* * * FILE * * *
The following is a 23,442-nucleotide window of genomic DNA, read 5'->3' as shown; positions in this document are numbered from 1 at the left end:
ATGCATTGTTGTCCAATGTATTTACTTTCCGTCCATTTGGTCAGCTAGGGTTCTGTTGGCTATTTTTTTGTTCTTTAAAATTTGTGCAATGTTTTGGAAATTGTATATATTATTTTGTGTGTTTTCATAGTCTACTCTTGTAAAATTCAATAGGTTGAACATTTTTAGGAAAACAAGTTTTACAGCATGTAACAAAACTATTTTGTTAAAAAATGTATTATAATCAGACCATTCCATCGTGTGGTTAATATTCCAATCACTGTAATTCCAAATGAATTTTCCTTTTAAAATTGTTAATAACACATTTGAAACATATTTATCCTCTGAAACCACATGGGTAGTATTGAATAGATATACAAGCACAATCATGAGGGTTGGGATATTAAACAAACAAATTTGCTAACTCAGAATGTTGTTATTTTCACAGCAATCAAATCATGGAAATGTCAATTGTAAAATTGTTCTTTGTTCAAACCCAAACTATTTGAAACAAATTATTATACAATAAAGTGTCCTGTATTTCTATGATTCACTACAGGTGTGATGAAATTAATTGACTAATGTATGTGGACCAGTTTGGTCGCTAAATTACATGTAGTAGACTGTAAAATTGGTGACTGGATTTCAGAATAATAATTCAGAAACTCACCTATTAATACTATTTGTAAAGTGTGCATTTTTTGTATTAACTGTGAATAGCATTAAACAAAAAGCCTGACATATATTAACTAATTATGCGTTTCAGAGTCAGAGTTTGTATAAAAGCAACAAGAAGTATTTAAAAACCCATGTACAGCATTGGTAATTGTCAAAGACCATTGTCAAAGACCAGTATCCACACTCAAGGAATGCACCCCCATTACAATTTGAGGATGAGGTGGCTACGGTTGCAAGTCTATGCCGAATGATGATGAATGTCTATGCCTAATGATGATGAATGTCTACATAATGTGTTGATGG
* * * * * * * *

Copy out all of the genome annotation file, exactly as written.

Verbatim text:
The following is a 23,442-nucleotide window of genomic DNA, read 5'->3' as shown; positions in this document are numbered from 1 at the left end:
ATGCATTGTTGTCCAATGTATTTACTTTCCGTCCATTTGGTCAGCTAGGGTTCTGTTGGCTATTTTTTTGTTCTTTAAAATTTGTGCAATGTTTTGGAAATTGTATATATTATTTTGTGTGTTTTCATAGTCTACTCTTGTAAAATTCAATAGGTTGAACATTTTTAGGAAAACAAGTTTTACAGCATGTAACAAAACTATTTTGTTAAAAAATGTATTATAATCAGACCATTCCATCGTGTGGTTAATATTCCAATCACTGTAATTCCAAATGAATTTTCCTTTTAAAATTGTTAATAACACATTTGAAACATATTTATCCTCTGAAACCACATGGGTAGTATTGAATAGATATACAAGCACAATCATGAGGGTTGGGATATTAAACAAACAAATTTGCTAACTCAGAATGTTGTTATTTTCACAGCAATCAAATCATGGAAATGTCAATTGTAAAATTGTTCTTTGTTCAAACCCAAACTATTTGAAACAAATTATTATACAATAAAGTGTCCTGTATTTCTATGATTCACTACAGGTGTGATGAAATTAATTGACTAATGTATGTGGACCAGTTTGGTCGCTAAATTACATGTAGTAGACTGTAAAATTGGTGACTGGATTTCAGAATAATAATTCAGAAACTCACCTATTAATACTATTTGTAAAGTGTGCATTTTTTGTATTAACTGTGAATAGCATTAAACAAAAAGCCTGACATATATTAACTAATTATGCGTTTCAGAGTCAGAGTTTGTATAAAAGCAACAAGAAGTATTTAAAAACCCATGTACAGCATTGGTAATTGTCAAAGACCATTGTCAAAGACCAGTATCCACACTCAAGGAATGCACCCCCATTACAATTTGAGGATGAGGTGGCTACGGTTGCAAGTCTATGCCGAATGATGATGAATGTCTATGCCTAATGATGATGAATGTCTACATAATGTGTTGATGG